Facilitating Farmer-scientist Collaboration Furthering Sustainability

Derrick Exner, P&S, Agronomy

Situation:

Producers are developing creative farming methods and production systems both to protect the environment and to meet the needs of premium, specialty markets.  However, in many cases they lack technical or scientific backstopping that would contribute to success.  At the same time, many university/Extension scientists have knowledge that these producers need, but those producers may lack a venue or structure to utilize the information.

Objective:

Facilitate information exchange around sustainable agriculture between producers and university/Extension personnel through field days, workshops, and collaborative, on-farm research projects.

Activities/Output:

Organized and publicized statewide 15 farm field days, four winter workshops, and two dozen on-farm trials.  Topics included the Green Lands Blue Waters initiative, Canada thistle management, artificial insemination for small swine producers, corn breeding for sustainable systems, organic flax production, producing meat for ethnic markets, grass-finishing beef, and herd health for alternative swine systems.  Collaborators included: American Natural Soy Processors, Cherokee, Iowa; Darrell Busby, Extension livestock field specialist; Richard Cruse, professor of Agronomy; Robert Hartzler, Extension weeds specialist; Thomas Isenhart, professor of Natural Resource, Ecology and Management; Matt Liebman, professor of Agronomy; Matthew ONeal, professor of Entomology; John Sellers, Leopold Center grasslands specialist; Jeremy Singer, USDA Soil Tilth Lab scientist; David Stender, Extension swine field specialist; Darrell Trampel, Extension poultry veterinarian; and the University of Wisconsin, Platteville.  In addition facilitated the ISU On-Farm Research and Demonstration mini-grant program, publicizing the RFP among producers and in the university community, and helping match farmers and scientists in collaborative teams.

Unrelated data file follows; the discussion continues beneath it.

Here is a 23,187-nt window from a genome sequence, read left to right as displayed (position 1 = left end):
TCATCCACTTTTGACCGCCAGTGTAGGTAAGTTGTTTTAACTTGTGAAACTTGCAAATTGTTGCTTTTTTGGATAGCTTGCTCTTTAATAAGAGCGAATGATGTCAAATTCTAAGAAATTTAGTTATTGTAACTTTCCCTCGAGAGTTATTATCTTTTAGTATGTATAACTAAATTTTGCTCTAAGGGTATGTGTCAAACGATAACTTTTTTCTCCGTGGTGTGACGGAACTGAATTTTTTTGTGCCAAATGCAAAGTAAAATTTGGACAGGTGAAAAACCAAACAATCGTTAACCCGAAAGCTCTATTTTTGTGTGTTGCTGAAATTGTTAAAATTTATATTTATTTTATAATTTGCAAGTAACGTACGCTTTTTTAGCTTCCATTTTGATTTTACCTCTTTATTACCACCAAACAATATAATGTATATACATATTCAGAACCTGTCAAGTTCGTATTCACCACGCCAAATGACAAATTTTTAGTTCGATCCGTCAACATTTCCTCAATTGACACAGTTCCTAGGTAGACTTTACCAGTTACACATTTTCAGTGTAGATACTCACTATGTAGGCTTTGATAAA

Impact/Outcomes:

Attendance at the four winter workshops held was 212.  Total attendance at the 15 field days was 1,037.  Attendees returning evaluations for 2005 events traveled an average distance of 75 miles one way, indicating that they regarded these field days and workshops as important learning opportunities.  Of attending producers, 58 percent indicated that because of the event attended they were considering changing at least one farming practice.  Ninety-five percent of respondents indicated that the event they attended met or exceeded their expectations.

2006
147 - Sustainable Agriculture
 

Page last updated: November 30, 2006
Page maintained by Linda Schultz, lschultz@iastate.edu